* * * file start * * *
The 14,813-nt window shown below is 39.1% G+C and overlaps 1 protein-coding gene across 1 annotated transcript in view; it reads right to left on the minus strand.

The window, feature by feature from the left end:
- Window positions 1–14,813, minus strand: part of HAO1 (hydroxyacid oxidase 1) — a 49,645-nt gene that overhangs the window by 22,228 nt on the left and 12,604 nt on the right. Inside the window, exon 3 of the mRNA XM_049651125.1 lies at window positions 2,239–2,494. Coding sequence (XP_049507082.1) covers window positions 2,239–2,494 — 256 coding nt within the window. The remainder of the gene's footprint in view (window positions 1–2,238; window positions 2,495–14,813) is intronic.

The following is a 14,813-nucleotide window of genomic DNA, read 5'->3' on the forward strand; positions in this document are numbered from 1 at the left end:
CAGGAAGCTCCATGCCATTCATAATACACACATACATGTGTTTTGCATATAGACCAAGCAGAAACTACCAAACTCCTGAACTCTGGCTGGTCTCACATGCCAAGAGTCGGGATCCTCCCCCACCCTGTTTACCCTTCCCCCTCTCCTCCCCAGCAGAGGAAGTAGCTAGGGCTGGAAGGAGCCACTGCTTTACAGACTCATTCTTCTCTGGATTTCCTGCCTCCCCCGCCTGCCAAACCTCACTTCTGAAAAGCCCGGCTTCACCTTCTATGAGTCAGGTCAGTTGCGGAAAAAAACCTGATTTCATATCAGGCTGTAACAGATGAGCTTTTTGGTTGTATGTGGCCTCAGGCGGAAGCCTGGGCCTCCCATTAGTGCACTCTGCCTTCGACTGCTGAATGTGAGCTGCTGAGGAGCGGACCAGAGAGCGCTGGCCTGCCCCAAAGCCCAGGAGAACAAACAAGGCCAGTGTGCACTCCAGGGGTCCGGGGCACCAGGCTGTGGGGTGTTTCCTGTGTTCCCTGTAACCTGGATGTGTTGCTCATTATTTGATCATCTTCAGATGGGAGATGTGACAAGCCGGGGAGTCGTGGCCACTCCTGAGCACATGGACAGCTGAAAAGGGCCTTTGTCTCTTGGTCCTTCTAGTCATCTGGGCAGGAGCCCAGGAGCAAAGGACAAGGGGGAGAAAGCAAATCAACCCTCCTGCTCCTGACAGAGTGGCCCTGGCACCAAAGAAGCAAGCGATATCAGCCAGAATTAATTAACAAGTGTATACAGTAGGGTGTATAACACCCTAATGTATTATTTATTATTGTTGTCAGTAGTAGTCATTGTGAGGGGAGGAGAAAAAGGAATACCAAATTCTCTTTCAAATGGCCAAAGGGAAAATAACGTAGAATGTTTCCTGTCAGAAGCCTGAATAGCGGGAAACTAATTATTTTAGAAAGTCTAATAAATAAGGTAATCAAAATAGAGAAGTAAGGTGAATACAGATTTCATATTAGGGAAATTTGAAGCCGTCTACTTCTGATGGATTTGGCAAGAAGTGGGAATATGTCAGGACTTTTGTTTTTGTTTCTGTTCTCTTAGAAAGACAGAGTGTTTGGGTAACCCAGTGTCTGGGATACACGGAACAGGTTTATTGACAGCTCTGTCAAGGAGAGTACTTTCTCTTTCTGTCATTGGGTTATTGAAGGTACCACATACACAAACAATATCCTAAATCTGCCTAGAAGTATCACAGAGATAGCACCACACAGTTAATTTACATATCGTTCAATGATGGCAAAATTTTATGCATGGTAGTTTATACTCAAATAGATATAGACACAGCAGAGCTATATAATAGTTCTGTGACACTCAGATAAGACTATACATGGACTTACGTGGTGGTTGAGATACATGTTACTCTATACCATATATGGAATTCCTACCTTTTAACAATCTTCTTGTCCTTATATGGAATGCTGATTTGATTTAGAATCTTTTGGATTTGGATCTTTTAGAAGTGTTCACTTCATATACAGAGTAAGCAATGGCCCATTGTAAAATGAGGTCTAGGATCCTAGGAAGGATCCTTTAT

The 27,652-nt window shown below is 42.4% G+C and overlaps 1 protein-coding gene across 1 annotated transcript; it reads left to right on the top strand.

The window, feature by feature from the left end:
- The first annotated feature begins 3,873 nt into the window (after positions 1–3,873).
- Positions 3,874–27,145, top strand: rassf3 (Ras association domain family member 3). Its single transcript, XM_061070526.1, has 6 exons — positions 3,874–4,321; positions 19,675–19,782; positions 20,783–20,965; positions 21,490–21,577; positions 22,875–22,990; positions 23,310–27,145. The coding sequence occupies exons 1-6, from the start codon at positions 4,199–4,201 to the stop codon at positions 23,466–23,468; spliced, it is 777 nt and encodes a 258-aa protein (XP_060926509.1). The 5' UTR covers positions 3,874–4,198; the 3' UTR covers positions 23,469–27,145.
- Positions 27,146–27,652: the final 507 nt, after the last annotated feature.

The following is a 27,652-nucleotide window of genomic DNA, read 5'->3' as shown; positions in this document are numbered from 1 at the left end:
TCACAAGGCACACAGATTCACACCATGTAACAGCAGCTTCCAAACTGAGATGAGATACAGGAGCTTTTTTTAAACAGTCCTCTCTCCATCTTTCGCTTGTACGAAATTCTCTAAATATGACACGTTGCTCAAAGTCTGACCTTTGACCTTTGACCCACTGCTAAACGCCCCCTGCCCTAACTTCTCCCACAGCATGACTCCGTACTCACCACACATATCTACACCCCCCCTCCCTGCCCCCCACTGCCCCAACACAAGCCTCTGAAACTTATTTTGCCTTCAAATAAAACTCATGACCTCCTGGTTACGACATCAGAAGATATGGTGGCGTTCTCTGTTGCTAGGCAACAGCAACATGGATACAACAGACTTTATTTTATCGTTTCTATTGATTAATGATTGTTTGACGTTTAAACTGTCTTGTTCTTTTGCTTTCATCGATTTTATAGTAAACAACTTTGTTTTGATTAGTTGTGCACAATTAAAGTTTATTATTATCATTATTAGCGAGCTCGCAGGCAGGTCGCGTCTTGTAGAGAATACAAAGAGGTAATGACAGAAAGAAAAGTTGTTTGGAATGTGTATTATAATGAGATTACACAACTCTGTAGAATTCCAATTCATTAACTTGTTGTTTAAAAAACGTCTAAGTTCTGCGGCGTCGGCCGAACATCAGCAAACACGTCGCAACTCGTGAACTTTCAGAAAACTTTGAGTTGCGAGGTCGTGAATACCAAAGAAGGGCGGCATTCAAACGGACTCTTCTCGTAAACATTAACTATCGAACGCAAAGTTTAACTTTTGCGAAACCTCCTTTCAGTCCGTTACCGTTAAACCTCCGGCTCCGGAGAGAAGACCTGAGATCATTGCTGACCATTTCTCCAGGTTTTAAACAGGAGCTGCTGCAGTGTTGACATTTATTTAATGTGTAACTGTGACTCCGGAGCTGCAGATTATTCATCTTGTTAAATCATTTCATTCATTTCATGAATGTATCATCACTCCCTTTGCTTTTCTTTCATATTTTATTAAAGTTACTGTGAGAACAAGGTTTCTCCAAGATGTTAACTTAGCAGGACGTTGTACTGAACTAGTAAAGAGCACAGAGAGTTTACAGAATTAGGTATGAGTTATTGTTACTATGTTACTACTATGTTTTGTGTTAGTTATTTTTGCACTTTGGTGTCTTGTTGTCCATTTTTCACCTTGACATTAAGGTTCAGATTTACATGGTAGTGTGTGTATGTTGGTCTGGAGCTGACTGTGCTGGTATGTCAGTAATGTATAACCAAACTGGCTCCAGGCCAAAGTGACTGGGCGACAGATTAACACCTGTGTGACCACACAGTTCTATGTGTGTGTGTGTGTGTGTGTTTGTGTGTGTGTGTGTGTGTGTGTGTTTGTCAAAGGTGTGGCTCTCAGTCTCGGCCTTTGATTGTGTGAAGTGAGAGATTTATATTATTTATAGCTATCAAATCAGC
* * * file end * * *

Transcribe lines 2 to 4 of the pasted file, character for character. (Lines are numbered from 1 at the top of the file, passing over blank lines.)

The window, feature by feature from the left end:
- Window positions 1–14,813, minus strand: part of HAO1 (hydroxyacid oxidase 1) — a 49,645-nt gene that overhangs the window by 22,228 nt on the left and 12,604 nt on the right. Inside the window, exon 3 of the mRNA XM_049651125.1 lies at window positions 2,239–2,494. Coding sequence (XP_049507082.1) covers window positions 2,239–2,494 — 256 coding nt within the window. The remainder of the gene's footprint in view (window positions 1–2,238; window positions 2,495–14,813) is intronic.

The following is a 14,813-nucleotide window of genomic DNA, read 5'->3' on the forward strand; positions in this document are numbered from 1 at the left end: